By Andrea Nemerson

Dear Andrea:

My husband had been a secret methamphetamine user since the mid-1980s. He had issues with depression and repressed anger, but I had no idea that drugs had so much to do with everything that's happened in our lives. We've always allowed each other a lot of space, so it was easy for him to hide his use and the spending that went with it.

Six months ago he finally got tired of the lies and the fear (random drug testing at work) and started rehab, and I feel I'm starting to get the man I married back. However, his confidence, libido, erections, and our sex life are all gone. He recently confessed that he was high every time we had sex for the past 10 years or so, and now that juice is gone. Blood pressure medication is compounding the problem.

Considering the number of people who never had sex without drugs and are now sober, there is precious little information about sex after sobriety. Most of what I found was along the lines of "You just need to get over the fear." It was all pretty much about having to figure it out for yourself, and nothing mentioned prescription meds. Maybe everyone really does have to find his or her own way back?

Despite some of the drug- and depression-related behaviors my husband has exhibited over the years, he is a wonderful man with many wonderful qualities, and I love him very much. I could live without the sex — my libido isn't what it used to be either — but it does make me sad to think of leaving this world without ever making love with him again. The fact that it was drug enhanced didn't make it any less great.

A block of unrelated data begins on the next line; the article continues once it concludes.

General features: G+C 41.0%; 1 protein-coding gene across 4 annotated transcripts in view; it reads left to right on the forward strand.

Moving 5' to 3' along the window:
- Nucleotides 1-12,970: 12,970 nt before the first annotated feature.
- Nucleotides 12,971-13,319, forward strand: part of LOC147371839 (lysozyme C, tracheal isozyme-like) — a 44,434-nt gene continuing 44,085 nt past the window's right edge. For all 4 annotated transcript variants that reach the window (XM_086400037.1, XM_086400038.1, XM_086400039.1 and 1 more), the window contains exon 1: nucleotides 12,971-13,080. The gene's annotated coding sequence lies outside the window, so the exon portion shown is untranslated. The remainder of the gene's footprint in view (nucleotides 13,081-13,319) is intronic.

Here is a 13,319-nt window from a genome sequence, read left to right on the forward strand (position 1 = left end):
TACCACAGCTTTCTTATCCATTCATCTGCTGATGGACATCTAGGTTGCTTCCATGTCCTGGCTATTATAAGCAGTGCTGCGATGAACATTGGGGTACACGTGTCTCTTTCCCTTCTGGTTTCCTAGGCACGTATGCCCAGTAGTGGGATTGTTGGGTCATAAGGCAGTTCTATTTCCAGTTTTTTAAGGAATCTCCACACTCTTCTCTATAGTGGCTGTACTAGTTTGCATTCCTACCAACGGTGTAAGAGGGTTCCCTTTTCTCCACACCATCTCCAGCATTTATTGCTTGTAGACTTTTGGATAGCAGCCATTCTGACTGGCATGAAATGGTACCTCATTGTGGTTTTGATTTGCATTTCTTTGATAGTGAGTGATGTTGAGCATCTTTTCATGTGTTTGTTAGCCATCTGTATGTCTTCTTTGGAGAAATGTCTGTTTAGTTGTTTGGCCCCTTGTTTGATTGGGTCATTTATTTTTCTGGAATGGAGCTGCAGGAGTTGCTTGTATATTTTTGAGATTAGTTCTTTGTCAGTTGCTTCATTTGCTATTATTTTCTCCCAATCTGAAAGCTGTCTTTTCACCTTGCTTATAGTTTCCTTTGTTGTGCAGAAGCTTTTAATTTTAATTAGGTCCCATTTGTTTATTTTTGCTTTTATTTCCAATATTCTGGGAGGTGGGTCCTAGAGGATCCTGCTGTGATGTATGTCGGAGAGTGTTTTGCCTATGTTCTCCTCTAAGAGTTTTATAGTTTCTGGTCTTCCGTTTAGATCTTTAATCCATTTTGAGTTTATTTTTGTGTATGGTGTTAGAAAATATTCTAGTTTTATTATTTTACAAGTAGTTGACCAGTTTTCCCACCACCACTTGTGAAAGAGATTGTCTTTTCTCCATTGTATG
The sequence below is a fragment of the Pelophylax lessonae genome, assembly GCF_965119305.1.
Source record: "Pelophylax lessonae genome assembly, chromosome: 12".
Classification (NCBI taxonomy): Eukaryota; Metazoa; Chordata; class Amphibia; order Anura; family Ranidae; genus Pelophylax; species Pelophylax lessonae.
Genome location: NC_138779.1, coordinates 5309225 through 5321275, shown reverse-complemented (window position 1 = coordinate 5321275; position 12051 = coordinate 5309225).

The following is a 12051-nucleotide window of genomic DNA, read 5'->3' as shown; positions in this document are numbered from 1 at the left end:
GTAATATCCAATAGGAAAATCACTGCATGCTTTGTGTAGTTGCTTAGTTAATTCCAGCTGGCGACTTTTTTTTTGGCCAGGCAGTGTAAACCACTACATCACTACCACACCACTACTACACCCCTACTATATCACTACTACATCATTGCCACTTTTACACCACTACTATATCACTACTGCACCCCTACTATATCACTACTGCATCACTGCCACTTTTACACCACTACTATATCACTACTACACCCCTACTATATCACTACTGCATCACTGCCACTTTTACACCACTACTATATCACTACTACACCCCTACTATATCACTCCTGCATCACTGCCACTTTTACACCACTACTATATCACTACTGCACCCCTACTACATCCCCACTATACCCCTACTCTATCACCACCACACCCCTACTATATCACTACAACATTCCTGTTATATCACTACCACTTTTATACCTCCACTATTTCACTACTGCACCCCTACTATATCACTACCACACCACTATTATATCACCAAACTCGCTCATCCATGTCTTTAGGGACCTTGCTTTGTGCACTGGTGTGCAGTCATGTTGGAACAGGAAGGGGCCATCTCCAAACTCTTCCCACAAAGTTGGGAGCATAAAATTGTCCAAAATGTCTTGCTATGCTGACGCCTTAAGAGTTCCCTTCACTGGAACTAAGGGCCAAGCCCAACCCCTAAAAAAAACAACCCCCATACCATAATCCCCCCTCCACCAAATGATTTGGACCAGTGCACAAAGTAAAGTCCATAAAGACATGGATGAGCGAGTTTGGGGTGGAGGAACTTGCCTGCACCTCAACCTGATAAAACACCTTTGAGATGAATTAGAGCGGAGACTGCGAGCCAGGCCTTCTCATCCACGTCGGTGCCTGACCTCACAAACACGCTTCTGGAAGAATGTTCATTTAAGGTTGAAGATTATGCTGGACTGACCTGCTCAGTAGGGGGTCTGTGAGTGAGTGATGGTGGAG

Is there any good information out there about sex after sobriety, especially after uppers? My husband is afraid he burned out his circuits with the drugs. I don't know what to think. Maybe six months isn't enough time to expect a transition to "normal" functioning. Going back to drugs is certainly no solution. Is there anything that can help in this situation? Trying to have a sex life without meth and with high BP meds ... maybe it's too much to ask.



Dear After:

I could answer this myself — but why bother when My Friend the Therapist, whose practice consists largely of men whose sex lives were first fueled and then derailed by meth and subsequent sobriety, is willing to take it on? I warn you that My Friend is not given to sugar-coating things, but he does know what he's talking about.

There's a huge public health effort to convince people that sex without meth is great: "It's so much more (intense, intimate, meaningful, etc.) without drugs." The truth is that, for many folks, post-meth sex will be less compelling than sex on meth, and that's just the way it is. Brain chemistry versus ad campaigns: brain chemistry wins. If you start with that, you'll have better chances of having a satisfying (though possibly never again as mind-blowing) sex life. Modest expectations = better odds of success.

For some people, this improves after the first year or so. It takes about that long for your brain to get back on track making the appropriate endogenous chemicals, and once they're back on their own internal meds, a lot of folks experience a return of libido. If your partner is only six months sober, don't expect much yet.

I usually recommend starting really, really slowly. He can try jacking off a little, work up to jacking off together, and eventually do some oral. Go slow, and leave the intercourse until he really, really wants it.

Viagra can be helpful in a reverse kind of way.

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